Harold Norse read from his collected poems, In the Hub of the Fiery Force. He has a deep, resonant voice, which would have carried well without a microphone. Norse would hold the book up and say, “It’s a big book, isn’t it? More than 600 pages. Lot of poems in it.” He seems to be having trouble with his short term memory. He would introduce a poem, read a line or two from it, which would lead him to make some other remark, then he would return to the poem, reintroduce it with the same words he had just used and read it from the beginning. More than once he was uncertain whether he’d yet read it. “Yes, you did!” chorused the audience. Or in one case: “No, no. You haven’t. Read it!”

I got my copy of Memoirs signed after the reading. Actually, I thought Norse had already left and was getting ready to leave myself when I saw him sitting at a table near the cash register. “I’m tired,” he said, “so I’m just going to write my name. Is that OK?” But when he’d finished with his name he looked up and asked if I wanted him to add my name. I did, so he did.

Harold Norse is living in an assisted care facility and the friend who had brought him to the reading encouraged us to make contact. He even had a hand-out. I will quote from it.

“Harold’s ability to stay strong and healthy is [greatly helped by] outside contact … Please make an effort to reach out to him … Remember that being 91 is no walk in the park.”

Harold Norse
Hayes Valley Care
601 Laguna St, Room 13
San Francisco CA 94102

I am going to send him a card. My thanks to Todd Swindell for the contact info.

Sunday, July 01, 2007

what’s new

Friday I don’t start work until two. I had a 15% coupon for Half Price Books and I thought I’d swing by there on the way. Get lunch downtown. Half Price had a batch of 2006 guidebooks including ones for Disney World in Florida. I’ve been contemplating a trip in December, which is supposed to be the quietest time of year (though, it seems, there is no time of year when you are not assured of lines on the big rides). It’s a childhood dream thing. I also want to drive over to the so-called Space Coast and visit the NASA launch sites, maybe even “have lunch with an astronaut.”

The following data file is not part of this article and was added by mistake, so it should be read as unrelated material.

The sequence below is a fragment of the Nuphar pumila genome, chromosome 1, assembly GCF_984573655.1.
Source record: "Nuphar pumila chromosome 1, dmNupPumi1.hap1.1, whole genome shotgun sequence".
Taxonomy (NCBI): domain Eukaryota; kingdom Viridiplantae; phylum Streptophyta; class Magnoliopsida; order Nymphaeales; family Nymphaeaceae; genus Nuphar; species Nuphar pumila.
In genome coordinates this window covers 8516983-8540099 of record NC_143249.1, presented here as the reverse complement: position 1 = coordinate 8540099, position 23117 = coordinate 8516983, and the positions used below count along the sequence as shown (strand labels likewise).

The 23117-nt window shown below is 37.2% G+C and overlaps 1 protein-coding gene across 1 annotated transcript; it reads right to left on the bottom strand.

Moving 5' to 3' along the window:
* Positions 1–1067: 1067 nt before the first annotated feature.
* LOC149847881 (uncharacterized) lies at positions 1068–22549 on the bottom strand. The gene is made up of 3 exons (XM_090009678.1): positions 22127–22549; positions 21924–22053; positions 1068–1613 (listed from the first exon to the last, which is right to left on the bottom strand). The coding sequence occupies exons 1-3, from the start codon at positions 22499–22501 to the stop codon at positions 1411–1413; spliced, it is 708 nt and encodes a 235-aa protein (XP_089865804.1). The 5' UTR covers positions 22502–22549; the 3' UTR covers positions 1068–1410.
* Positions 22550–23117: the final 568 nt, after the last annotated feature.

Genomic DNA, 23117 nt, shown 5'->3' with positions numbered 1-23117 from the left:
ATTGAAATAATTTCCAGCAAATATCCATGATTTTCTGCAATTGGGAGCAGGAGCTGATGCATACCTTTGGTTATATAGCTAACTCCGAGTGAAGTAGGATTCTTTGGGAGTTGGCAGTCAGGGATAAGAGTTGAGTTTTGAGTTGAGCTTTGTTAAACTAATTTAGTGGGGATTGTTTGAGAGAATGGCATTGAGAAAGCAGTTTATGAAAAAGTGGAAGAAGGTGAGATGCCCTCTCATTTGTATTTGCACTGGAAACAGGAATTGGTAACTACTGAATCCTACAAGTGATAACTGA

I also stopped by Comic Relief. After flipping through new stuff I checked out the small press shelves and decided on the newest issue of Fuff, a comic created & published by Jeffrey Lewis. It’s a mix of autobiographical and fantastic stories. Lewis likes words and crowds the panels with them. At Jeffrey Lewis’ website I followed a link to a video for "Williamsburg Will Oldham Horror", a song (& video) that shortly had my jaw dropping – likes words? this boy challenges that old FedEx spokesman for spilling. The lyrics are witty, yearning, ironic, and dare you to pay attention. I enjoyed Fuff and will get what earlier issues Comic Relief has on the shelf, but I’m also going to look around for Lewis’ music.